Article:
Family businesses have been core institutions that protected ethics and values in doing business for centuries. Typically, they have operated in traditional industries such as retail, manufacturing and commodities.
At the end of nineteenth century, corporatization wave influenced all the processes of the governance of businesses. This change was reasoned by increasing shared ownership and advance regulations of the firms in West with industrial growth which was requiring heavy capital injections into projects.
Later, involvement of governments in business operations in nationwide strategic industries fostered corporate development and governance of public companies through rules introduced by Companies law and security exchanges.
However, some family businesses have kept their ownership or control across generations and our studies show that family business leadership has differences with non-family public companies even in the modern world. We studied the leaders/CEOs of the largest companies of the world by revenues. The study consists of demographic profiles, educational achievements and career progress of business leaders while taking into account years of experience with the same company across industries and markets.
Following facts are findings of the research report:
- Though family business leaders are almost at the same age with non-family company leaders of 58 and 59, each region/market differs significantly from others: the oldest family leaders are in developed Asia with 66 and youngest leaders are in South Asia with 56.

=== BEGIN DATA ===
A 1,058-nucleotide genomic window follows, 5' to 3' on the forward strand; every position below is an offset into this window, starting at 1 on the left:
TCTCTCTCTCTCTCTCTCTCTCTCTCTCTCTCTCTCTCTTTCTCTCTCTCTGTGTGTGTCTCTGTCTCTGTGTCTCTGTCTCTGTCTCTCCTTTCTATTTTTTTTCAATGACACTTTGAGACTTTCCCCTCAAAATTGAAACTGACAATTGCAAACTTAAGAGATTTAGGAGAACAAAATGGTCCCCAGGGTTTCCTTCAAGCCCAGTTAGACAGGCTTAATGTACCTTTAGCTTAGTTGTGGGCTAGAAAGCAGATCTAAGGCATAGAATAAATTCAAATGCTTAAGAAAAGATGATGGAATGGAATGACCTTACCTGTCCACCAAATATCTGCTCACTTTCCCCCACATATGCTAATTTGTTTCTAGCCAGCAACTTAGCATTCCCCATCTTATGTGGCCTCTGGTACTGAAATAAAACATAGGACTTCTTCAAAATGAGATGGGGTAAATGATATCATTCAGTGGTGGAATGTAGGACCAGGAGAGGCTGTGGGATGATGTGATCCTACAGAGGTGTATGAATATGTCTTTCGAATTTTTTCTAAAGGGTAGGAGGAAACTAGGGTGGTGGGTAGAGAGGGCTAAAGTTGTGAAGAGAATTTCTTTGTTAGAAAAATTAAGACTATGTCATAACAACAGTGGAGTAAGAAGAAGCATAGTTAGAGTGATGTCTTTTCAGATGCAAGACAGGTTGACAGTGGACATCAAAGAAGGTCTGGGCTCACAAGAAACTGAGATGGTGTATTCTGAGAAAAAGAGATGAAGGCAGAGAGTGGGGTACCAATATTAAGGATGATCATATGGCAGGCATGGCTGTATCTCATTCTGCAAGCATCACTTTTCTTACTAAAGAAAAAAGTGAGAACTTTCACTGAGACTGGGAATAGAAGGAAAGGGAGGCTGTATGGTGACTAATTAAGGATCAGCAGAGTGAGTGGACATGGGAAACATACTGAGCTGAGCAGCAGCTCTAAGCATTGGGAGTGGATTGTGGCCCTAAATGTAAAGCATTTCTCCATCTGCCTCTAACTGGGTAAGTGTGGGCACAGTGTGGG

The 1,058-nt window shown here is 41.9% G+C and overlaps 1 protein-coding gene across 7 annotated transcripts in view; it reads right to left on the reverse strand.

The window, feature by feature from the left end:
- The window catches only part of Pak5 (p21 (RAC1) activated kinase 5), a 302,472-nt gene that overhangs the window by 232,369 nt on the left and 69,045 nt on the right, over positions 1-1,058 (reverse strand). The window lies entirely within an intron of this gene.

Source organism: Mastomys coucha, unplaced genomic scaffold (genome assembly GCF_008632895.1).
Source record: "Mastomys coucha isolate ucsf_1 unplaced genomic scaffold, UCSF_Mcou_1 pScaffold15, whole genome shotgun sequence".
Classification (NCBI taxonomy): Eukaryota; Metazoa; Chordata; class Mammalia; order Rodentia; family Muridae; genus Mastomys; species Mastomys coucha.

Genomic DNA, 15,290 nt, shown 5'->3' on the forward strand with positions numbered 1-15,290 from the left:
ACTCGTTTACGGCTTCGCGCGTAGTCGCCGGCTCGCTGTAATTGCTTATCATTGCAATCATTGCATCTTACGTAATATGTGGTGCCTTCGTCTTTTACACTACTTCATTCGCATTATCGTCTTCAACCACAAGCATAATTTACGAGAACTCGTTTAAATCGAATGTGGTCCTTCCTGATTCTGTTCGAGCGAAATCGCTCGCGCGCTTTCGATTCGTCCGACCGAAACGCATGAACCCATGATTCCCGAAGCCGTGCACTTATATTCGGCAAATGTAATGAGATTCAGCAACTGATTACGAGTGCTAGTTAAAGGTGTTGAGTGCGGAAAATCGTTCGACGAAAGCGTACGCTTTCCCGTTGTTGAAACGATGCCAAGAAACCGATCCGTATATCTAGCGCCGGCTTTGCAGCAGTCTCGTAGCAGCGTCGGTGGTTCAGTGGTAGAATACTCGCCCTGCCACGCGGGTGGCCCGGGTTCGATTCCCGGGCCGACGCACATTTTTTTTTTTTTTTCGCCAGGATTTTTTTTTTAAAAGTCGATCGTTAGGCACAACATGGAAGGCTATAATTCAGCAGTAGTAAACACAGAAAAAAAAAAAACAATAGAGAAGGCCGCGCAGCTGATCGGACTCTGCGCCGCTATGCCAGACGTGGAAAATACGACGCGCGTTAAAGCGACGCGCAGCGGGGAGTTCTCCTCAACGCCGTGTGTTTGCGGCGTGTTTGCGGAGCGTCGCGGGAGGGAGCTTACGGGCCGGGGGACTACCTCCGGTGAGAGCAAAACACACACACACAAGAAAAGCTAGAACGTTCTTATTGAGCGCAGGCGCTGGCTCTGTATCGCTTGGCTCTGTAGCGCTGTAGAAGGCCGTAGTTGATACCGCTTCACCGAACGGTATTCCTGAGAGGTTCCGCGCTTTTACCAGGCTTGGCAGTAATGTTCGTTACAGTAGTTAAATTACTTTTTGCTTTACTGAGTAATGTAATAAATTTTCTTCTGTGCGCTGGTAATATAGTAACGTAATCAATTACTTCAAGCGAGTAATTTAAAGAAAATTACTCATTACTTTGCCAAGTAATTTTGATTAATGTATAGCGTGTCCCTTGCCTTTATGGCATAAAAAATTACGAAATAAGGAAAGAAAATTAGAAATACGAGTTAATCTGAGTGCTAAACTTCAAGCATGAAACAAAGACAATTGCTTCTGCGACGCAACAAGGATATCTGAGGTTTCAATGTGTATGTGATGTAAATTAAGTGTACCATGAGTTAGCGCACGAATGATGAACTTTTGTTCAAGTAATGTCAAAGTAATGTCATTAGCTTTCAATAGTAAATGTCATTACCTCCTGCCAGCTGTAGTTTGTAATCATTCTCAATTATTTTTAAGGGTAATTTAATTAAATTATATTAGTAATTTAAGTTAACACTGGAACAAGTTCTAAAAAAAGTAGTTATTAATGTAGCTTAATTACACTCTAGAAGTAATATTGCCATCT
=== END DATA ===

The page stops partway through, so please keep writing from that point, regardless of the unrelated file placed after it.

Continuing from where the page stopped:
- Family businesses have significantly smaller number of woman leaders - 2.8% of the pool and public companies with 4.4%;
- Foreign-born people had more chance to stay as head of the company in many industries of family businesses, examples include leisure with 70%, chemicals - 62%, energy - 57%, construction and real estate – 57%, which is not a case in publicly controlled companies, the biggest number of foreign-born leaders are in food and drinks industry with 48%;
- Family business leaders tend to have non-technical degrees compared to public companies 32% vs. 38%. 25% of family business leaders hold MBA while non family business leaders hold 30%;
- Highly ranked university graduation does not play much important role in family business leadership, only 18% of them hold degrees from higly ranked universities, 24% of public company CEOs come from top schools. University ranking has impact on appointment age, top school graduates take the leadership positions two years earlier than the rest on average;
- China family businesses appoint leaders at 40 age on average and Middle East and Africa region is about 54. Generally, family business leaders are appointed at younger age compared to public companies – 47 vs. 52;
- Family business leaders stay longer in their roles than public company leaders – leaders appointed before 2000s is about one out of five in family companies while in public companies one in twenty;
- Less years required to become a leader in family companies – 11 years, public companies still want loyalty – 14 years.